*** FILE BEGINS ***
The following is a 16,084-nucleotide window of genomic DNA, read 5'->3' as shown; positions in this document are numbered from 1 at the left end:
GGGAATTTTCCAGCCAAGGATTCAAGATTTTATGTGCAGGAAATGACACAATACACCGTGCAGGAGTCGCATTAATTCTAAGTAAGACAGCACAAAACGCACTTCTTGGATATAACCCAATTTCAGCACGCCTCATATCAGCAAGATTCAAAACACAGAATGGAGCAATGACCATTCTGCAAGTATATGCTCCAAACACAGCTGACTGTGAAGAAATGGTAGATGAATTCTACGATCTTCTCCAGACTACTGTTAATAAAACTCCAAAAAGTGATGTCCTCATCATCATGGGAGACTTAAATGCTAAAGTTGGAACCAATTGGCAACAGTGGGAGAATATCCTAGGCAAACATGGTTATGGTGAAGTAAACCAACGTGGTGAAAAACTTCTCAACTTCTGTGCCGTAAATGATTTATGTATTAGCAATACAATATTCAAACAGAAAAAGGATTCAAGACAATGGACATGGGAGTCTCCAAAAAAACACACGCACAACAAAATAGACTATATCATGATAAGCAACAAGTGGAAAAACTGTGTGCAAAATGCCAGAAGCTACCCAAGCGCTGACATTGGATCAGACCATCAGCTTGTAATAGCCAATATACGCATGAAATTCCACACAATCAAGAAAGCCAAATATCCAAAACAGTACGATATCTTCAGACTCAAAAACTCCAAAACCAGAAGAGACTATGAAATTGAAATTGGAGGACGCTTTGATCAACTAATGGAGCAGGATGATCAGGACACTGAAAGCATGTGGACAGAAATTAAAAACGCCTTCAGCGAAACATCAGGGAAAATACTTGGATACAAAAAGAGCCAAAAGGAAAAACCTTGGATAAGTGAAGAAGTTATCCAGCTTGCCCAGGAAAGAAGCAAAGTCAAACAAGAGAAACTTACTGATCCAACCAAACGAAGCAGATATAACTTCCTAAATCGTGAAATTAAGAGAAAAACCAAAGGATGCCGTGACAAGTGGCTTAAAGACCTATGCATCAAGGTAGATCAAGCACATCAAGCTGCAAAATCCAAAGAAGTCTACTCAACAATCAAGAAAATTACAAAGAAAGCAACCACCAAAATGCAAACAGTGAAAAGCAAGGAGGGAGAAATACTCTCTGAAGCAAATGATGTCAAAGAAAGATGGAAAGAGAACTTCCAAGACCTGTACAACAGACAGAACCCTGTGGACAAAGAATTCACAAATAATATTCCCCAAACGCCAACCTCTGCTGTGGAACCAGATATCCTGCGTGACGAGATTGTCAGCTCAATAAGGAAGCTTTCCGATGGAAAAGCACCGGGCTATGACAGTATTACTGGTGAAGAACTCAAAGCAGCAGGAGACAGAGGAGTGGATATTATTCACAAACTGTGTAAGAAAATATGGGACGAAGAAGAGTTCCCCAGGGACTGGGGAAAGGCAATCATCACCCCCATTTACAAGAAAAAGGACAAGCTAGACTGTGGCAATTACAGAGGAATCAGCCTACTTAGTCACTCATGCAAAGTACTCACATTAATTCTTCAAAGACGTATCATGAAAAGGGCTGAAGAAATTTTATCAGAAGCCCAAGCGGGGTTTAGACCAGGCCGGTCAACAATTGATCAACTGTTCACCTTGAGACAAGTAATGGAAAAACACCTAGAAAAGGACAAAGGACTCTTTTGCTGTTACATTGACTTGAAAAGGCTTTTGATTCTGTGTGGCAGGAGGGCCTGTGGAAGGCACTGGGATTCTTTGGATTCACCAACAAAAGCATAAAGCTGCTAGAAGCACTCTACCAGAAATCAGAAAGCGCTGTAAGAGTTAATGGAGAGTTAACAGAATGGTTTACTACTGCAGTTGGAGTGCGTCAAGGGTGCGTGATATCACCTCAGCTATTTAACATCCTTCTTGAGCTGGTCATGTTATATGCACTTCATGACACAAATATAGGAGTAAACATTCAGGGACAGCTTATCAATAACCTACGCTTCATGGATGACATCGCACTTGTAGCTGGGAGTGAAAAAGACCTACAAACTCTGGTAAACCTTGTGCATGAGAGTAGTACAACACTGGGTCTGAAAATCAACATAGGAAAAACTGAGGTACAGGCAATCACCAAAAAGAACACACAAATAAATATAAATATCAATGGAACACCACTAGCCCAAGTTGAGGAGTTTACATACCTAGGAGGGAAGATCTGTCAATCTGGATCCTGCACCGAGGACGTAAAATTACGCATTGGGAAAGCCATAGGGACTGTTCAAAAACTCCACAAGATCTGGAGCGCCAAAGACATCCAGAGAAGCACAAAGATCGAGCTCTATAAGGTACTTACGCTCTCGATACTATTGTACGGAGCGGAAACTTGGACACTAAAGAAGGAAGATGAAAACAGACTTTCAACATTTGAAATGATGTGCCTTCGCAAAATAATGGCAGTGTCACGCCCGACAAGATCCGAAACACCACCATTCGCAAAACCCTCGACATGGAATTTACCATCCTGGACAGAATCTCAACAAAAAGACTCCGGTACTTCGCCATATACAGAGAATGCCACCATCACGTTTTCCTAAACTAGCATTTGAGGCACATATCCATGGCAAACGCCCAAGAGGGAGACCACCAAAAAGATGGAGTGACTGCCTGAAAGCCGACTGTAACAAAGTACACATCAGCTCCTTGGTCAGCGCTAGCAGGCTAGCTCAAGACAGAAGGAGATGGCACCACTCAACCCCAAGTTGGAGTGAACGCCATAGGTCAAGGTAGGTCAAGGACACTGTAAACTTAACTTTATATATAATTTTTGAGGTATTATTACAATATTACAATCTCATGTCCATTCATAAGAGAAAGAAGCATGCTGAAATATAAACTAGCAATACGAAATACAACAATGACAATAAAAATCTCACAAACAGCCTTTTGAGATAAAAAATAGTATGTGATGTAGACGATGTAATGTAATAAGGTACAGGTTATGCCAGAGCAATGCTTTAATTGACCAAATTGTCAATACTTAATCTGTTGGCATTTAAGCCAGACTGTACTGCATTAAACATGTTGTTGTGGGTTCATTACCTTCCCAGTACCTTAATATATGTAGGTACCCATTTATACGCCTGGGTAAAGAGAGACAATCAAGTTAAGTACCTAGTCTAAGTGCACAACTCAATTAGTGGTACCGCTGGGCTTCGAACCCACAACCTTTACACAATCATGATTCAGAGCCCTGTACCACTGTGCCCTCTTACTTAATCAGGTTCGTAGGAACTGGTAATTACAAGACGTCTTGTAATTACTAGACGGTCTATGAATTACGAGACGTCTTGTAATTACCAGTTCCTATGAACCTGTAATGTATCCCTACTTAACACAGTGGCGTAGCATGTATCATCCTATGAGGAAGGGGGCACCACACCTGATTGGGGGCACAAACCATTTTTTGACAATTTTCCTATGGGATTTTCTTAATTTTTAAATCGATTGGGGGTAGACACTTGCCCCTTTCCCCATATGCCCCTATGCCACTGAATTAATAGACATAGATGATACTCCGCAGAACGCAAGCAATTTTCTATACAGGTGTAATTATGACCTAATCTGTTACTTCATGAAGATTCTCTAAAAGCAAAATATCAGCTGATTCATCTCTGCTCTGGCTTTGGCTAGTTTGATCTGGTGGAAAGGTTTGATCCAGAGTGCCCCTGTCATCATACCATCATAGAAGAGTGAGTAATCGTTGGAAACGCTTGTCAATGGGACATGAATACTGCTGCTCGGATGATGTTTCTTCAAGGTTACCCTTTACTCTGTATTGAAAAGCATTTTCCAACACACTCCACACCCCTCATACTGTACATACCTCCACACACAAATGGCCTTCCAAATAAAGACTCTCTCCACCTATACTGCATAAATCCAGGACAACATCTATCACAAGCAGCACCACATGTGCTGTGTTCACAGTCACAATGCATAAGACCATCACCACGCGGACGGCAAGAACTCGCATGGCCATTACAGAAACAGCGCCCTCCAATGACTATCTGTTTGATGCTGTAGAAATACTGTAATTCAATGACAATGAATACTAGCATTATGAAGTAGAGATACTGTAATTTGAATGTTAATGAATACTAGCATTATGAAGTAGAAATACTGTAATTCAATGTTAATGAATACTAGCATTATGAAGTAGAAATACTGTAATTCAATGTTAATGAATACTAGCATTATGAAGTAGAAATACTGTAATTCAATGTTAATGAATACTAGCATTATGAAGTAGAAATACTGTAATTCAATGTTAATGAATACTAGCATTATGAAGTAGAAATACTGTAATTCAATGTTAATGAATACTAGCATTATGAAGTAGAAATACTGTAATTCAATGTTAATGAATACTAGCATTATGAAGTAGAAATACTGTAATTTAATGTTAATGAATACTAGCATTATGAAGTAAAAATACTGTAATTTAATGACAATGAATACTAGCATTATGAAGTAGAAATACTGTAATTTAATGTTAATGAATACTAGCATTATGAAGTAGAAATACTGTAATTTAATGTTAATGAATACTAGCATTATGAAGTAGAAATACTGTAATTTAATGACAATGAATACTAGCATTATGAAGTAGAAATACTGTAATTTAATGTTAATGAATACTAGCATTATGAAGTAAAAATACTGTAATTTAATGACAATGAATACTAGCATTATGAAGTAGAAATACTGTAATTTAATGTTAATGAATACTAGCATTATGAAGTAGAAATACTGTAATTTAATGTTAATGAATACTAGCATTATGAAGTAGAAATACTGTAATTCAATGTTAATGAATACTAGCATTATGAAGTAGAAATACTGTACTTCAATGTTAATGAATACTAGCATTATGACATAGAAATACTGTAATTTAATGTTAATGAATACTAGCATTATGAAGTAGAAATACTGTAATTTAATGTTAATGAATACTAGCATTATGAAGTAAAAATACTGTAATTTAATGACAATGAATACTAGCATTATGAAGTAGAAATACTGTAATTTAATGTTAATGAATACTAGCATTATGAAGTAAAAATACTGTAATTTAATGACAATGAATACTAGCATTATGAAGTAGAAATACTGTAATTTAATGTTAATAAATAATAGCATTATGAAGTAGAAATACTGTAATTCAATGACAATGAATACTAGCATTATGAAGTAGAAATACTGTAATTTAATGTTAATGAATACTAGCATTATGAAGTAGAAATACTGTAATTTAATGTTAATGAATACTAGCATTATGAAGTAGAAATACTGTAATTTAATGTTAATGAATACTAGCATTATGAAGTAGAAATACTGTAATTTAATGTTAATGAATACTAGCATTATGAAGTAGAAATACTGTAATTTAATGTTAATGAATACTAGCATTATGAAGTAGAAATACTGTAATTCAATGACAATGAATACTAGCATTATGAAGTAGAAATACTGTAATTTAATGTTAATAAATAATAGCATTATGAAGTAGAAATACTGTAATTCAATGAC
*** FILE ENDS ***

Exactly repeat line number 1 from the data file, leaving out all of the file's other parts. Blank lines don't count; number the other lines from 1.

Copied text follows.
The following is a 16,084-nucleotide window of genomic DNA, read 5'->3' as shown; positions in this document are numbered from 1 at the left end: